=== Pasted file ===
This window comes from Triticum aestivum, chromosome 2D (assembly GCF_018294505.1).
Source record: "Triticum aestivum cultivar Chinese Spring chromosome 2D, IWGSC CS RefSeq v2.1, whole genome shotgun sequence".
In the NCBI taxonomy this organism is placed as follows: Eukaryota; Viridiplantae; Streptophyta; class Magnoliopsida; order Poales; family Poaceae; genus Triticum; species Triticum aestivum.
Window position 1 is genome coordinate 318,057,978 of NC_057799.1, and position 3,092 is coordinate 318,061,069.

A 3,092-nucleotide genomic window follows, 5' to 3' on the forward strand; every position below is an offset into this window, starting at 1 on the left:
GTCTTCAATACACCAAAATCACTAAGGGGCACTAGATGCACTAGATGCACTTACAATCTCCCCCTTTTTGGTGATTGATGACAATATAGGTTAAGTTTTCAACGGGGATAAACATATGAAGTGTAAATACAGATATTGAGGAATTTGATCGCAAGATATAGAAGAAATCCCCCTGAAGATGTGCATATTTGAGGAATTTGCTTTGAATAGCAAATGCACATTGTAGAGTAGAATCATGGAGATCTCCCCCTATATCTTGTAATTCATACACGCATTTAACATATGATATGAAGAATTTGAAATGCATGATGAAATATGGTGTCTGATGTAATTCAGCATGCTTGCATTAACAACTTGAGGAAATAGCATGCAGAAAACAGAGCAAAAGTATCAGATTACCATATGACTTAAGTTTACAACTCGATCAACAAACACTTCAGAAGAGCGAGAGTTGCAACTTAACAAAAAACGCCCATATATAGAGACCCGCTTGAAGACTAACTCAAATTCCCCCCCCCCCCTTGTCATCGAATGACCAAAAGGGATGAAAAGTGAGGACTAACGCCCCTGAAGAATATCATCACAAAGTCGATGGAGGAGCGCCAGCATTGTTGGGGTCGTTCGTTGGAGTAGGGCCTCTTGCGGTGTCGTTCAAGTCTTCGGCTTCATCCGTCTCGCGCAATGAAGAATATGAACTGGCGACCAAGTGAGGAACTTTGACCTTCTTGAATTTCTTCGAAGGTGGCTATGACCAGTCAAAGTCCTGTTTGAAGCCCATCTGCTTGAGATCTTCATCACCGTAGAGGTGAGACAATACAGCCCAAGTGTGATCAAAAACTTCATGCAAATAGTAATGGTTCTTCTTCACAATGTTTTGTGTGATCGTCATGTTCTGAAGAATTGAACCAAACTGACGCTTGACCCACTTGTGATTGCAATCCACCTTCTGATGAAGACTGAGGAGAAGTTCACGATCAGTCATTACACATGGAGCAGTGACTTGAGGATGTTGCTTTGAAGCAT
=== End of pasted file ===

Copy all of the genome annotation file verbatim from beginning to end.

This window comes from Triticum aestivum, chromosome 2D (assembly GCF_018294505.1).
Source record: "Triticum aestivum cultivar Chinese Spring chromosome 2D, IWGSC CS RefSeq v2.1, whole genome shotgun sequence".
In the NCBI taxonomy this organism is placed as follows: Eukaryota; Viridiplantae; Streptophyta; class Magnoliopsida; order Poales; family Poaceae; genus Triticum; species Triticum aestivum.
Window position 1 is genome coordinate 318,057,978 of NC_057799.1, and position 3,092 is coordinate 318,061,069.

A 3,092-nucleotide genomic window follows, 5' to 3' on the forward strand; every position below is an offset into this window, starting at 1 on the left:
GTCTTCAATACACCAAAATCACTAAGGGGCACTAGATGCACTAGATGCACTTACAATCTCCCCCTTTTTGGTGATTGATGACAATATAGGTTAAGTTTTCAACGGGGATAAACATATGAAGTGTAAATACAGATATTGAGGAATTTGATCGCAAGATATAGAAGAAATCCCCCTGAAGATGTGCATATTTGAGGAATTTGCTTTGAATAGCAAATGCACATTGTAGAGTAGAATCATGGAGATCTCCCCCTATATCTTGTAATTCATACACGCATTTAACATATGATATGAAGAATTTGAAATGCATGATGAAATATGGTGTCTGATGTAATTCAGCATGCTTGCATTAACAACTTGAGGAAATAGCATGCAGAAAACAGAGCAAAAGTATCAGATTACCATATGACTTAAGTTTACAACTCGATCAACAAACACTTCAGAAGAGCGAGAGTTGCAACTTAACAAAAAACGCCCATATATAGAGACCCGCTTGAAGACTAACTCAAATTCCCCCCCCCCCCTTGTCATCGAATGACCAAAAGGGATGAAAAGTGAGGACTAACGCCCCTGAAGAATATCATCACAAAGTCGATGGAGGAGCGCCAGCATTGTTGGGGTCGTTCGTTGGAGTAGGGCCTCTTGCGGTGTCGTTCAAGTCTTCGGCTTCATCCGTCTCGCGCAATGAAGAATATGAACTGGCGACCAAGTGAGGAACTTTGACCTTCTTGAATTTCTTCGAAGGTGGCTATGACCAGTCAAAGTCCTGTTTGAAGCCCATCTGCTTGAGATCTTCATCACCGTAGAGGTGAGACAATACAGCCCAAGTGTGATCAAAAACTTCATGCAAATAGTAATGGTTCTTCTTCACAATGTTTTGTGTGATCGTCATGTTCTGAAGAATTGAACCAAACTGACGCTTGACCCACTTGTGATTGCAATCCACCTTCTGATGAAGACTGAGGAGAAGTTCACGATCAGTCATTACACATGGAGCAGTGACTTGAGGATGTTGCTTTGAAGCAT